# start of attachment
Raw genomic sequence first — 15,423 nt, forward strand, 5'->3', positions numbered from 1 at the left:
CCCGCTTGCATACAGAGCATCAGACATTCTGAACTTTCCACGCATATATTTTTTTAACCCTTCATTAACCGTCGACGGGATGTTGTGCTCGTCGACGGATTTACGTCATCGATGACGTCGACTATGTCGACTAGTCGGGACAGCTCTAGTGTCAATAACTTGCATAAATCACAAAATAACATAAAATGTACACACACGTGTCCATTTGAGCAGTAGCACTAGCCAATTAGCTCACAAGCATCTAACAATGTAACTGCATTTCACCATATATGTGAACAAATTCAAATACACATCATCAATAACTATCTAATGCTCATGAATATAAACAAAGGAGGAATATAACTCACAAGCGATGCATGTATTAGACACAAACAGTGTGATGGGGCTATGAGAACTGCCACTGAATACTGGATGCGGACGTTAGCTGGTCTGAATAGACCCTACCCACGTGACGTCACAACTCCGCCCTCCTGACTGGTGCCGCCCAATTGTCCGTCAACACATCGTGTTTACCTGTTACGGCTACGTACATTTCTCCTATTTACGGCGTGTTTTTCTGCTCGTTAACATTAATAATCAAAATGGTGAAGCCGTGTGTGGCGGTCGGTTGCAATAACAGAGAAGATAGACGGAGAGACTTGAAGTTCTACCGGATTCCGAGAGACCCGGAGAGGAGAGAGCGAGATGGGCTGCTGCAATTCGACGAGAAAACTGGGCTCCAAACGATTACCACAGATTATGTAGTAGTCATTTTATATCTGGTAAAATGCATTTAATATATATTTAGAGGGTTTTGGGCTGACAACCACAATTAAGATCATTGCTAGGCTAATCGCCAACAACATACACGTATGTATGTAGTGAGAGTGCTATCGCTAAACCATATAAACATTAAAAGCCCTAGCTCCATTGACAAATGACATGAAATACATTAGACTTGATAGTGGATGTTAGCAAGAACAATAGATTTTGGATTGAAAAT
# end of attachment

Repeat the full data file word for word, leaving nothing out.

Raw genomic sequence first — 15,423 nt, forward strand, 5'->3', positions numbered from 1 at the left:
CCCGCTTGCATACAGAGCATCAGACATTCTGAACTTTCCACGCATATATTTTTTTAACCCTTCATTAACCGTCGACGGGATGTTGTGCTCGTCGACGGATTTACGTCATCGATGACGTCGACTATGTCGACTAGTCGGGACAGCTCTAGTGTCAATAACTTGCATAAATCACAAAATAACATAAAATGTACACACACGTGTCCATTTGAGCAGTAGCACTAGCCAATTAGCTCACAAGCATCTAACAATGTAACTGCATTTCACCATATATGTGAACAAATTCAAATACACATCATCAATAACTATCTAATGCTCATGAATATAAACAAAGGAGGAATATAACTCACAAGCGATGCATGTATTAGACACAAACAGTGTGATGGGGCTATGAGAACTGCCACTGAATACTGGATGCGGACGTTAGCTGGTCTGAATAGACCCTACCCACGTGACGTCACAACTCCGCCCTCCTGACTGGTGCCGCCCAATTGTCCGTCAACACATCGTGTTTACCTGTTACGGCTACGTACATTTCTCCTATTTACGGCGTGTTTTTCTGCTCGTTAACATTAATAATCAAAATGGTGAAGCCGTGTGTGGCGGTCGGTTGCAATAACAGAGAAGATAGACGGAGAGACTTGAAGTTCTACCGGATTCCGAGAGACCCGGAGAGGAGAGAGCGAGATGGGCTGCTGCAATTCGACGAGAAAACTGGGCTCCAAACGATTACCACAGATTATGTAGTAGTCATTTTATATCTGGTAAAATGCATTTAATATATATTTAGAGGGTTTTGGGCTGACAACCACAATTAAGATCATTGCTAGGCTAATCGCCAACAACATACACGTATGTATGTAGTGAGAGTGCTATCGCTAAACCATATAAACATTAAAAGCCCTAGCTCCATTGACAAATGACATGAAATACATTAGACTTGATAGTGGATGTTAGCAAGAACAATAGATTTTGGATTGAAAAT